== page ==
Cut! Biblical epics, raunchy films rile Arab censors in 2014

A year of bans on Biblical epics and raunchy Lebanese dramas concluded with what some call an increase in censorship in the Middle East

Paul Crompton
Paul Crompton - Al Arabiya News
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This year saw a raft of movies banned from many Arab countries, with Biblically-inspired epics and raunchy Lebanese films facing the most mount of flack.

“Noah” and “Exodus: Gods and Kings” which both depict biblical events - with a heavy dose of creative license thrown in, according to some Christians - were given little time by some Arab governments.

The first of the two to be released, “Noah” first received a ban from Qatar, Bahrain and the United Arab Emirates, due to religious grounds.

Noah 1233
Noah 1233

Then days later, Egypt’s al-Azhar University – the highest seat of learning in Sunni Islam – declared that the film was prohibited under Islamic law, due in part to its “personal characterization” of its titular lead.

Magda Khairallah, an Egypt-based film critic, said that stopping the release of any movie is an obsolete move.

“It’s not reasonable because people will reach the films on the internet,” she said.

This month, Ridley Scott’s “Exodus: Gods and Kings” a retelling of Biblical character Moses leading the Jews out the clutches of an evil pharaoh faced a similar treatment in Egypt.


This time, it was banned on grounds that “it gives a Zionist view of history and contains historical inaccuracies and that’s why we have decided to ban it,” Culture Minister Gaber Asfour said. The film was also banned in the UAE and Morocco for similar reasons.

Tina Richardson, an academic and media commentator, said that the censorship of both movies “should not be a surprise.”

“Is the censorship of recent Hollywood films greater than it has been in the past? It's hard to tell… but what is clear is that the subjects of the films that have suffered the most in the hands of censors this year are subjects that lend themselves to careful scrutiny in the Muslim world,” Richardson said.

“Biblical stories equate with Christian stories and that's going to gain the censors' attention; as a result they are likely to be more heavily censored,” she added.

Yet Biblical epics were not the only movie genre to be face bans.

In April, “Halawet Rooh” - a drama starring sultry Lebanese diva Haifa Webhe - was pulled from cinemas after its release by the orders of Egyptian Prime Minister Ibrahim Mahlab after an outcry over its explicit content.


The pulling of the movie marked “the first time the prime minister of Egypt stopped a movie while rolling in the cinemas. It’s ridiculous,” said Khairallah.

Egyptian columnist and top art critic Tarek al-Shenawy said that much of the current censorship in Egypt started during the era of Islamist former President Mohammad Mursi in 2012.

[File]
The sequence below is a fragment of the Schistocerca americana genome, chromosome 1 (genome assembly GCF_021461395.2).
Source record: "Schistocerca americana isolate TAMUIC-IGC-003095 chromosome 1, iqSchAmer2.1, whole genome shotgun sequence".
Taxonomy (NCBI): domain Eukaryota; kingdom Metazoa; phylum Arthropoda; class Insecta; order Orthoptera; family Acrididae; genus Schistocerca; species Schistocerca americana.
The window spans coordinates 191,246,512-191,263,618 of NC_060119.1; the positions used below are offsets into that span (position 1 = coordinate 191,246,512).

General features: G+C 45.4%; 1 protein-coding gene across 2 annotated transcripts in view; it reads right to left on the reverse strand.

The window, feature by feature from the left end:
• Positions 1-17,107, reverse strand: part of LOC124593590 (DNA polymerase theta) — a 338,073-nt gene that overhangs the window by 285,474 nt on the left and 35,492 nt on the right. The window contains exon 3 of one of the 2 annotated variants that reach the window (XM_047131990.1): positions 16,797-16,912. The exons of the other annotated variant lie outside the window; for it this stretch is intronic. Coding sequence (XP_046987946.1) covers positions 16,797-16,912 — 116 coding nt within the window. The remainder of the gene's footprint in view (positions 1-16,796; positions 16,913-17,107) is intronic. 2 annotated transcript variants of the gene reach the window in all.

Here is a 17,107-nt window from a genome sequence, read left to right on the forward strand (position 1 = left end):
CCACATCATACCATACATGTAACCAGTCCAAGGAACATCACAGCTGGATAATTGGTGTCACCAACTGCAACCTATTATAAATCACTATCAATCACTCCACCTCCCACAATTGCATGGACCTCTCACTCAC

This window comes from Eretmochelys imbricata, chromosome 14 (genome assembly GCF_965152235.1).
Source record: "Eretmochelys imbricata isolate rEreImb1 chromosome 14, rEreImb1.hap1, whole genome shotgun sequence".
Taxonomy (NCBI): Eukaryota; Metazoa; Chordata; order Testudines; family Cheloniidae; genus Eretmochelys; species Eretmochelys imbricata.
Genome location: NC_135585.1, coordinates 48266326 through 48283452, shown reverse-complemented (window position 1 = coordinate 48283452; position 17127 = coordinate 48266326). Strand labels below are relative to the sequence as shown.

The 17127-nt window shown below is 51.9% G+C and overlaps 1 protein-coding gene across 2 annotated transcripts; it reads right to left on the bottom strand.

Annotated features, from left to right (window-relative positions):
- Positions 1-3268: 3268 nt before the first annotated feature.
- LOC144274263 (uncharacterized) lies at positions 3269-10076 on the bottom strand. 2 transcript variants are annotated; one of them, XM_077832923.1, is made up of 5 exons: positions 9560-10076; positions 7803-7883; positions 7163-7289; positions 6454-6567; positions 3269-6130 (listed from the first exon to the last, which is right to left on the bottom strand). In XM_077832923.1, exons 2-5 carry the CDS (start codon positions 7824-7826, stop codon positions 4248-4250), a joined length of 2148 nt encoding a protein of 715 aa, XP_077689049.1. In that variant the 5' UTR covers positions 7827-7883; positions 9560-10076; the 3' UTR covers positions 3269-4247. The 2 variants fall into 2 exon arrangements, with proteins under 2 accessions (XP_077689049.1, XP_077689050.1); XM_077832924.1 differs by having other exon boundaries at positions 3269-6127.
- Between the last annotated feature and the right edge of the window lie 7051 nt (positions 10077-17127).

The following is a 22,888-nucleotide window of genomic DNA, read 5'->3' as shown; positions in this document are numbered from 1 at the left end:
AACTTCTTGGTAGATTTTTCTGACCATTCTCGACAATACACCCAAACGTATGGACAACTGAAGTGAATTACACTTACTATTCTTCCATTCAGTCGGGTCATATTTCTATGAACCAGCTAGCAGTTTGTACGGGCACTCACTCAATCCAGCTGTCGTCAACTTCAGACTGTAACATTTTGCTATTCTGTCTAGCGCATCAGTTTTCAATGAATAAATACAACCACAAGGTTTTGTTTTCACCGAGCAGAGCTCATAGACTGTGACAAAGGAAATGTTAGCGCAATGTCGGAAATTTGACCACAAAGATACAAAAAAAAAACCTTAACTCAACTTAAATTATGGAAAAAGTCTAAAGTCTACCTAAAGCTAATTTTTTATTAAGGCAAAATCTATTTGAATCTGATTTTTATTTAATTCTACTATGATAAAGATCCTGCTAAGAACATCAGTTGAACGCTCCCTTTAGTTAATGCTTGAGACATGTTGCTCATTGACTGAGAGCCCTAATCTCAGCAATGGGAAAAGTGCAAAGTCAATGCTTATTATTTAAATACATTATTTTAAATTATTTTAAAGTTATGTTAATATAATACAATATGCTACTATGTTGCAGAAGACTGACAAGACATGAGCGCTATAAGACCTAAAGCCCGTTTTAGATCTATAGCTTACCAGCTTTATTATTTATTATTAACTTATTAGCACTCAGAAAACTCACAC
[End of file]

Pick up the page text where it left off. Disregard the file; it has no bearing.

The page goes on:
“There is definitely an increase in censorship,” he told Al Arabiya News. That is due to the fact that the government is trying to present a certain image. That is clear, as the prime minister once interfered, and so did al-Azhar. [Although] we have now gotten rid of the Muslim Brotherhood, there is still a conservative culture [remaining].”

However, Arab governments may not hold sole responsibility for censorship and bans.

Released to much of the Arab world in early 2014, many scenes from the UAE release of famed director Martin Scorsese’s white-collar crime drama The Wolf of Wall Street - which featured Hollywood heartthrob Leonardo DiCaprio playing a drug-addled financial conman – was reportedly heavily cut by the cautious distributor, not the censor.

wolf wall street
wolf wall street

After many in the UAE called the heavily-chopped down version of the film in cinemas “incomprehensible,” and “unrecognizable,” an official from the country’s censorship body told a local daily that they were not responsible.

“We didn’t touch the film,” Juma Obaid al-Leem, an official from the National Media Council told local daily Gulf News in January. “The distributor already made the cut [when it came to us]. When we asked the distributors, they said they cut all those scenes and words, because they want to distribute the film in GCC.”

Mufaddal Fakhruddin, an editor at the Middle Eastern branch of popular U.S.-based entertainment site IGN said that authorities in the Middle East ban and censor films due to fear.

“The key ingredient to all the censorship is fear. Fear of inciting the public by showing religious figures portrayed by actors in films. Fear of offending the conservatives in the region by showing sex and nudity,” he said.

“Fear is what is informing all censorship decisions and as long as that fear exists censorship will continue to exist.”

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